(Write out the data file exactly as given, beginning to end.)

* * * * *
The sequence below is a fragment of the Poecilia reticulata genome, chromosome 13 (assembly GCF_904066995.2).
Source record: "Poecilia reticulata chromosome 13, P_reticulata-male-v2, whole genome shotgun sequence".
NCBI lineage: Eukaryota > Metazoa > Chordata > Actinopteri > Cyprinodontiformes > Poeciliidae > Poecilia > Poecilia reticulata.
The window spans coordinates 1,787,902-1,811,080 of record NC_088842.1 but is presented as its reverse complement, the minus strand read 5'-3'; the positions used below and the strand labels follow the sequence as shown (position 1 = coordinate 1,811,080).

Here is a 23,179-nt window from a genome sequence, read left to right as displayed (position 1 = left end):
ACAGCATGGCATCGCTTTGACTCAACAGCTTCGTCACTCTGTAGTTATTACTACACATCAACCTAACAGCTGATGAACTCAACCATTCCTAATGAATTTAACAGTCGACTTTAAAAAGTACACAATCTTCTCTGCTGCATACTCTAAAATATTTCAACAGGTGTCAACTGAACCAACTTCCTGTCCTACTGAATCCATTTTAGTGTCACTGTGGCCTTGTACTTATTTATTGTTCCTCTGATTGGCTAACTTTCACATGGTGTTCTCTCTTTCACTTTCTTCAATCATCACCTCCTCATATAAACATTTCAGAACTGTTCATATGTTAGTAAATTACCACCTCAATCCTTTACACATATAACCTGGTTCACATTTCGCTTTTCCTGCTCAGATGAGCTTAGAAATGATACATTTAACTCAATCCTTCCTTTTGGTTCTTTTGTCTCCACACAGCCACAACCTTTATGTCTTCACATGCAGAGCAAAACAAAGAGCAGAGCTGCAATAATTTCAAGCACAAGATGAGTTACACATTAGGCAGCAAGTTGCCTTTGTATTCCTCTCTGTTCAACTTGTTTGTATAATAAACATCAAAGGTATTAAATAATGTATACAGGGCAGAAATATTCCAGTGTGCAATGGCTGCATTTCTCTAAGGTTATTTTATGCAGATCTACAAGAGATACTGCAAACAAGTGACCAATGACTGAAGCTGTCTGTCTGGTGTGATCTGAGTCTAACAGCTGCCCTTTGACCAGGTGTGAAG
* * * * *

The sequence below is a fragment of the Poecilia reticulata genome, chromosome 13 (assembly GCF_904066995.2).
Source record: "Poecilia reticulata chromosome 13, P_reticulata-male-v2, whole genome shotgun sequence".
NCBI lineage: Eukaryota > Metazoa > Chordata > Actinopteri > Cyprinodontiformes > Poeciliidae > Poecilia > Poecilia reticulata.
The window spans coordinates 1,787,902-1,811,080 of record NC_088842.1 but is presented as its reverse complement, the minus strand read 5'-3'; the positions used below and the strand labels follow the sequence as shown (position 1 = coordinate 1,811,080).

Here is a 23,179-nt window from a genome sequence, read left to right as displayed (position 1 = left end):
ACAGCATGGCATCGCTTTGACTCAACAGCTTCGTCACTCTGTAGTTATTACTACACATCAACCTAACAGCTGATGAACTCAACCATTCCTAATGAATTTAACAGTCGACTTTAAAAAGTACACAATCTTCTCTGCTGCATACTCTAAAATATTTCAACAGGTGTCAACTGAACCAACTTCCTGTCCTACTGAATCCATTTTAGTGTCACTGTGGCCTTGTACTTATTTATTGTTCCTCTGATTGGCTAACTTTCACATGGTGTTCTCTCTTTCACTTTCTTCAATCATCACCTCCTCATATAAACATTTCAGAACTGTTCATATGTTAGTAAATTACCACCTCAATCCTTTACACATATAACCTGGTTCACATTTCGCTTTTCCTGCTCAGATGAGCTTAGAAATGATACATTTAACTCAATCCTTCCTTTTGGTTCTTTTGTCTCCACACAGCCACAACCTTTATGTCTTCACATGCAGAGCAAAACAAAGAGCAGAGCTGCAATAATTTCAAGCACAAGATGAGTTACACATTAGGCAGCAAGTTGCCTTTGTATTCCTCTCTGTTCAACTTGTTTGTATAATAAACATCAAAGGTATTAAATAATGTATACAGGGCAGAAATATTCCAGTGTGCAATGGCTGCATTTCTCTAAGGTTATTTTATGCAGATCTACAAGAGATACTGCAAACAAGTGACCAATGACTGAAGCTGTCTGTCTGGTGTGATCTGAGTCTAACAGCTGCCCTTTGACCAGGTGTGAAG